Stack Overflow is a community of 4.7 million programmers, just like you, helping each other.

Join them; it only takes a minute:

Sign up
Join the Stack Overflow community to:
  1. Ask programming questions
  2. Answer and help your peers
  3. Get recognized for your expertise

I am investigating NServiceBus and I am unsure how (or even if) I could use it to handle this scenario:

I have multiple clients sending work requests, which the distributor farms out to workers. The work will take a long time to complete and I would like the workers to report progress back to the client that sent the original request.

I have looked at the full duplex sample and also how to add the distributor to that sample. I've got these working, but when I modify them to reply with a series of progress messages (with a delay between the messages, as per code shown below), the client receives all the progress messages at the same time.

public class RequestDataMessageHandler : IHandleMessages<RequestDataMessage>
    public IBus Bus { get; set; }

    public void Handle(RequestDataMessage message)
        for (var i = 0; i < 10; i++)
            var count = i;
            var response = this.Bus.CreateInstance<DataResponseMessage>(m =>
                    m.DataId = message.DataId;
                    m.Progress = count * 10;



I suspect I've not understood something basic about how NServiceBus works. Could someone explain where I've gone wrong, or point me at some examples and/or documentation?

share|improve this question
Can you show is the code? – Paco Jan 25 '11 at 15:39
up vote 1 down vote accepted

What you have constructed will always send the messages as part of the same transaction. Since there is one transaction per handler, you won't be able to communicate progress this way. You would have to have a separate endpoint for each chunk of processing that would communicate progress. We've implemented communicating progress by updating something externally that is not involved in the transaction. That could be done by sending a non-transactional message to another endpoint to update progress or something like an RPC call. From there you could have something poll that progress data store.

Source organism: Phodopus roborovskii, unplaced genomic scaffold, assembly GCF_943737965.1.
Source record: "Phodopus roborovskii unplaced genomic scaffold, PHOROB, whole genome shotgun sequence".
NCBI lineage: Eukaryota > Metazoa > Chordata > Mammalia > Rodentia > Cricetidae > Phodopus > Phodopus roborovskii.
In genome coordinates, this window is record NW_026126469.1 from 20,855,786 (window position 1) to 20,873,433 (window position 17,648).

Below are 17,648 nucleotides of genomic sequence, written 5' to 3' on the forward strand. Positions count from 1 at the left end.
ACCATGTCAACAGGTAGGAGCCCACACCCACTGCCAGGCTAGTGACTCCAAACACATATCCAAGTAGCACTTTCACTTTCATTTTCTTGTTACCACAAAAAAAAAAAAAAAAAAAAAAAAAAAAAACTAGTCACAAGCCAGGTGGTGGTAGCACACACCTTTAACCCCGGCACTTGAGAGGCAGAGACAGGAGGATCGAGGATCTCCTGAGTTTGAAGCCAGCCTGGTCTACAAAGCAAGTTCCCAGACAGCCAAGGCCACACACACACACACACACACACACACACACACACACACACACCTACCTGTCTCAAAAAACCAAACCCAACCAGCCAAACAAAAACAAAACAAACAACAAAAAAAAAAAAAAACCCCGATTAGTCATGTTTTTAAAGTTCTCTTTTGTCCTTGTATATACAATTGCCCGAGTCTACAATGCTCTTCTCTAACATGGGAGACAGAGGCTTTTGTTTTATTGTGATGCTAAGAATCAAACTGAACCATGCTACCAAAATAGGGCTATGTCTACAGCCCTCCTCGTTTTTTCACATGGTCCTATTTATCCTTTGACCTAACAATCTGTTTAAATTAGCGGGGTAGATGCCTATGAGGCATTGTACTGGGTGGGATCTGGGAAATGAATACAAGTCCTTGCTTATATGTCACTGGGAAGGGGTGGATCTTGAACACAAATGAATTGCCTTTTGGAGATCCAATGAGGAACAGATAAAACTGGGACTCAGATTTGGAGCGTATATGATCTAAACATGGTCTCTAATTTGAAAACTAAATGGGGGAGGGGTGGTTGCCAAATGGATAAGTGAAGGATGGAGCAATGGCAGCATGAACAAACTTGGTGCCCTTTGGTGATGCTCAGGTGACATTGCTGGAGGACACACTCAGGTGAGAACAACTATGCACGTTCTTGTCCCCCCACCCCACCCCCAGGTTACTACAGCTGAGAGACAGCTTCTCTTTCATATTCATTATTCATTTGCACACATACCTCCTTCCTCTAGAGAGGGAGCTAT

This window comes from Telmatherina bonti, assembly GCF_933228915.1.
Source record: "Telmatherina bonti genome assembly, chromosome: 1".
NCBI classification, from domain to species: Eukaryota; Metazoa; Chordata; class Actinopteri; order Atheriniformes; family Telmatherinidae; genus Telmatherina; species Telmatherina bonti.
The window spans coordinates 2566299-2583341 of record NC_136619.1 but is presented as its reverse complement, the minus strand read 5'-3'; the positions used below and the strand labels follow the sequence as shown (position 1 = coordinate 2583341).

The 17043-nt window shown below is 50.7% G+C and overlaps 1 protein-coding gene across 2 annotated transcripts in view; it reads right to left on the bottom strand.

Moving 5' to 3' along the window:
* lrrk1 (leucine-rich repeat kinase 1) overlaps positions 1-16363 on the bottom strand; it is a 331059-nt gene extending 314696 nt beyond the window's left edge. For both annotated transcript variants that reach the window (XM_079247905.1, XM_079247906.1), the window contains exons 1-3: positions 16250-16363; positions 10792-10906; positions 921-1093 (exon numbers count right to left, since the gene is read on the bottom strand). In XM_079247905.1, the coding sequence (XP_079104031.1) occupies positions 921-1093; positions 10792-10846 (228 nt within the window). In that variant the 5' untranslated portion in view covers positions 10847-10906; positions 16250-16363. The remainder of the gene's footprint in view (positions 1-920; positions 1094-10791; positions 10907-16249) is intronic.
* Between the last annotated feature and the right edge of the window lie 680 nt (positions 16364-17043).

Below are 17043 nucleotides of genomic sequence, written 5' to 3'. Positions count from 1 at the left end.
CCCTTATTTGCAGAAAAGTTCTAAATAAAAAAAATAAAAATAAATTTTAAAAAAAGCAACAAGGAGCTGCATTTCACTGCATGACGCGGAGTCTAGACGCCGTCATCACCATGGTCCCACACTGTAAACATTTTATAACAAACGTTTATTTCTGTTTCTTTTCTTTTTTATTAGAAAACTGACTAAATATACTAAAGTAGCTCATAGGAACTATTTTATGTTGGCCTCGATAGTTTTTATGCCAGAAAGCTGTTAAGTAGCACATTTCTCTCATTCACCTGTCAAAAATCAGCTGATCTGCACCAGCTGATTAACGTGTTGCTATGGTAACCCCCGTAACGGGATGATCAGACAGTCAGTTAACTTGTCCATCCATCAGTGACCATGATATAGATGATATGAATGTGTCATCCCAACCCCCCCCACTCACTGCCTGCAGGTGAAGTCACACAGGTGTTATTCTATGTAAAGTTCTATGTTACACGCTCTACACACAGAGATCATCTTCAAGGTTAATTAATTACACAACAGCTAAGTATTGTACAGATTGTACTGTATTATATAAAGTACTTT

share|improve this answer
Thanks that's very useful. Think I need to read up on transactional vs non transactional messages. The documentation on the nservicebus website seems a bit light - do you have any suggestions of where to find good material? – Akash Jan 25 '11 at 21:34
Another good place to go is the Yahoo group. There is similar activity to what is here, but a bit more of it at this point. – Adam Fyles Jan 26 '11 at 13:32

Have your workers use bus.Reply() to send messages back to your clients. Reply will automatically send the message to the endpoint that sent the original message

share|improve this answer
I'm using Bus.Reply() - I've added a code sample to the original question.The problem is that the replies all reach the client at the same time (when the server completes the Handle() method) rather than spaced out. – Akash Jan 25 '11 at 20:07
Adams answer above explains why this happen. I agree with his suggested approach to split your process up into different chunks (possibly by doing a bus.SendLocal). Another "hackish" option is to wrap those bus.Reply's with a new TransactionScope(ScopeOptions.Supress). That will cause the replies to be sent immediately – Andreas Öhlund Jan 26 '11 at 12:44
Your "hackish" approach works, but I don't know enough at this stage to understand the downside. – Akash Jan 26 '11 at 13:52

Your Answer


By posting your answer, you agree to the privacy policy and terms of service.

Not the answer you're looking for? Browse other questions tagged or ask your own question.